This Milwaukee native’s gesture of kindness spawned a volunteer network of more than 70 people

This Milwaukee native’s gesture of kindness spawned a volunteer network of more than 70 people

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People from the Midwest are known to be some of the nicest people in the world and Maggie Connolly, a Milwaukee native, is no exception. Although Maggie has since moved to Brooklyn, she possesses that “niceness” that Midwesterners are known for. And in these times, she is using that characteristic to help her neighbors.

After running to the grocery store late last week, Maggie started to think about her grandmother, her late father who was in a wheelchair, and her elderly neighbors who may not be able to make a quick trip like she can. So she and her dog, Trudy, put a plan into action. While out for a walk, Maggie and Trudy hung several signs simply saying, “If you need help or don’t feel safe going to busy stores right now, your neighbors are here to help!” She added her email address to the sign and she and Trudy went on their way.

via @goodnews_movement

Though they probably didn’t expect it, their small act of kindness went global. Maggie’s neighbor, who she previously didn’t know, but now does, took a photo of her sign and shared it on social media. Shares of Maggie’s sign went viral – being shared by @goodnews_movement and Blake Lively – and emails started flowing in from all over the world with offers to help, donate money, and instances of individuals taking a page from Maggie’s book and setting up delivery services for their neighbors.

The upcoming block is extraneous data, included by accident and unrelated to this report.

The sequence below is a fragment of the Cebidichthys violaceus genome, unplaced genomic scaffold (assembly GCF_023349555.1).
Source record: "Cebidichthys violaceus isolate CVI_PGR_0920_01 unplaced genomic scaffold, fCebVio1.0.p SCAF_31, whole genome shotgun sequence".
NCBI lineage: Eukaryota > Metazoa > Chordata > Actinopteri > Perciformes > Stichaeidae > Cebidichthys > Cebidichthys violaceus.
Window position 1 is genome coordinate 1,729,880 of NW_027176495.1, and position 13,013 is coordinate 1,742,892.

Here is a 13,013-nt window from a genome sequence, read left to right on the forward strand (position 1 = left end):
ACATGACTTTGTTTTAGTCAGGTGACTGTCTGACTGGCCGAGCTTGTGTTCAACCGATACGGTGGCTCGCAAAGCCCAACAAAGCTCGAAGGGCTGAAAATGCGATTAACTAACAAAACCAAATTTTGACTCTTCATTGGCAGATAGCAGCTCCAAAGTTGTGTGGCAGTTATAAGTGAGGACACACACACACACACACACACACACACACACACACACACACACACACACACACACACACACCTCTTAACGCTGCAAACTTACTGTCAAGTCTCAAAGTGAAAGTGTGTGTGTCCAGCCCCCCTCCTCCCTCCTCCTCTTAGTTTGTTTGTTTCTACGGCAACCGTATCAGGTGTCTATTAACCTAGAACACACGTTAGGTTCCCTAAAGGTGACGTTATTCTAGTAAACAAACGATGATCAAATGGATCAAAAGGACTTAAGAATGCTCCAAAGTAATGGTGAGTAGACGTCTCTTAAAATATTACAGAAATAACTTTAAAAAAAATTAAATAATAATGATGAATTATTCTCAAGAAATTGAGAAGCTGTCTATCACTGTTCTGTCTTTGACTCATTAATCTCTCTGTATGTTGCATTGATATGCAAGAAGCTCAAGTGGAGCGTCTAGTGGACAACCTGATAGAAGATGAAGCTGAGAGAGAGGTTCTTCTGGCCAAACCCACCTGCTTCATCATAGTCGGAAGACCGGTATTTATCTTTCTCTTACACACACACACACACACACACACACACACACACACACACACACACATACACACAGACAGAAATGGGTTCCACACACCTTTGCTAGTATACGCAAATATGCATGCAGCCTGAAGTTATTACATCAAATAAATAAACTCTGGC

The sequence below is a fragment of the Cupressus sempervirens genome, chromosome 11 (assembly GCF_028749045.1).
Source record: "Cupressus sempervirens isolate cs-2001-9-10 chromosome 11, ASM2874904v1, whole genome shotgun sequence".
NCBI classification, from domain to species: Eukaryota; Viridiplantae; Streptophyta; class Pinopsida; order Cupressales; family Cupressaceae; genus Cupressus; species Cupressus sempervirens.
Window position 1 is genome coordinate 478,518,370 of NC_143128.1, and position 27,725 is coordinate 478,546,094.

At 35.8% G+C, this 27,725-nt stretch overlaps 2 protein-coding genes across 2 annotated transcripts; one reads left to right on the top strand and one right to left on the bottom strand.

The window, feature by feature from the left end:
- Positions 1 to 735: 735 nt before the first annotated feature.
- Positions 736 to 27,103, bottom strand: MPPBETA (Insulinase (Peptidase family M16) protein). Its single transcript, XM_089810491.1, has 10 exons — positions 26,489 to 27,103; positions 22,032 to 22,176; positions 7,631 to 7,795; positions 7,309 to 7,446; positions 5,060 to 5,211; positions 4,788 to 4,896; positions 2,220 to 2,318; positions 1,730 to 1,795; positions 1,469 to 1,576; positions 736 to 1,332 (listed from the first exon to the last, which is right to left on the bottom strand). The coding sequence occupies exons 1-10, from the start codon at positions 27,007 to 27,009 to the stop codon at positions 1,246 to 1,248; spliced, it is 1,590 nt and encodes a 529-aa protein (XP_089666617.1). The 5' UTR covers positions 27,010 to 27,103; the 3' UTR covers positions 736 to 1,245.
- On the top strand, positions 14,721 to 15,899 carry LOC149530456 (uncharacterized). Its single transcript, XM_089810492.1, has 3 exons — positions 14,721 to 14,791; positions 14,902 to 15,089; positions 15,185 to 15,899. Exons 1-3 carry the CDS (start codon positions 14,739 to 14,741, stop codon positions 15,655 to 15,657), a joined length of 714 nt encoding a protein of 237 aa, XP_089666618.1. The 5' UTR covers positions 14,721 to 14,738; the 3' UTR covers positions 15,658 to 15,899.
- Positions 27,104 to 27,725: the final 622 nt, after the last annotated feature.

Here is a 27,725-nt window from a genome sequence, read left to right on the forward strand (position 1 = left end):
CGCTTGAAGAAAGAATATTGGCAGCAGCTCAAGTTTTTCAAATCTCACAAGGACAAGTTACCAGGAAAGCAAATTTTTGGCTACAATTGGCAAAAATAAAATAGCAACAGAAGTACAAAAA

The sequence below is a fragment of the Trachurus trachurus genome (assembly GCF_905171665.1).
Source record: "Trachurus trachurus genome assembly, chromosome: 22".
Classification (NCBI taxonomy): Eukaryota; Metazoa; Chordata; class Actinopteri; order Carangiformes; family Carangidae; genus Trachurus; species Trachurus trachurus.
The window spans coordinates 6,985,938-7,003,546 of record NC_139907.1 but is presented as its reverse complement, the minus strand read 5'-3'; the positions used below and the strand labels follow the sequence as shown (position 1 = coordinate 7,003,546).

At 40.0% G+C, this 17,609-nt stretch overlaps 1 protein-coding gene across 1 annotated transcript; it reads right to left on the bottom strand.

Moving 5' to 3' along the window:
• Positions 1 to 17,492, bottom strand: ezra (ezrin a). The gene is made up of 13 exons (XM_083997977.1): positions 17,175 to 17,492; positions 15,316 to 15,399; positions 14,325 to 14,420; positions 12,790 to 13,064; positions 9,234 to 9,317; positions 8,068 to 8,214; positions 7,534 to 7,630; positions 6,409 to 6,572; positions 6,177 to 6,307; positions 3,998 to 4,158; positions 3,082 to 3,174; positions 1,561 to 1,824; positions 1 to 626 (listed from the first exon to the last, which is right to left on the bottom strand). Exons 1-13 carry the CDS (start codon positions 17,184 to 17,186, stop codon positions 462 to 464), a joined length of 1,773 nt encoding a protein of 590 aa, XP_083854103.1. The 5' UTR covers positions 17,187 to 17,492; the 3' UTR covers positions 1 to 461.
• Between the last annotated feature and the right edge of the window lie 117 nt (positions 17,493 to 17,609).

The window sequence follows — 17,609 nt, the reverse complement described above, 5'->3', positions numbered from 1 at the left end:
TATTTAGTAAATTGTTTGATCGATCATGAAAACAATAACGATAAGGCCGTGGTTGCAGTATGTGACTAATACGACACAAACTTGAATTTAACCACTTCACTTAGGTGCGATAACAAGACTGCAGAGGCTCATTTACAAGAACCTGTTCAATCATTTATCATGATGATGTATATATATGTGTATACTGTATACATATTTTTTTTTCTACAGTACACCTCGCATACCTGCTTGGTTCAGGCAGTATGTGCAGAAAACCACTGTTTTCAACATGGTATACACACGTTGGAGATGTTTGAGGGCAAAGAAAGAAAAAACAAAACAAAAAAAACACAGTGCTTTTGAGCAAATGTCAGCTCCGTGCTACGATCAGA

In a recent virtual conversation with Maggie, she says that one of the most heartwarming things that she has experienced from this comes all the way from Australia. A mother sent Maggie a photograph of the signs that she and her kids put up in their neighborhood. She shared with Maggie that she was “happy to have the opportunity to be able to teach her kids how to show love and compassion amongst fear.”

Maggie Connolly and her dog Trudy

Maggie now has a spreadsheet of more 70 volunteers who live within a few miles of where she and Trudy are located. These 70 volunteers have started hanging their own signs around their homes so that those in need are able to easily access someone who lives the closest to them.

Many of Maggie’s neighbors have emailed her directly, but not all for help immediately. Some reached out just to introduce themselves and to thank Maggie and Trudy for what they are doing for others. Maggie said that she has done runs for not only the elderly, but also people who are sick and unable to leave the house and new parents.

As she continues to help her neighbors and inspire others to do the same, Maggie makes sure that she is taking the proper precautions to stay healthy. She suggests that if you are going to take on something like this, to only accept payment via cashless apps, such as Venmo.

Through her efforts, Maggie has met a group of like-minded 20-year olds who have set up Invisible Hands, an online platform that organizes volunteers, donations, and requests for assistance for those who live in New York City and Jersey City with the hopes of expanding to other cities across the world.

88Nine Radio Milwaukee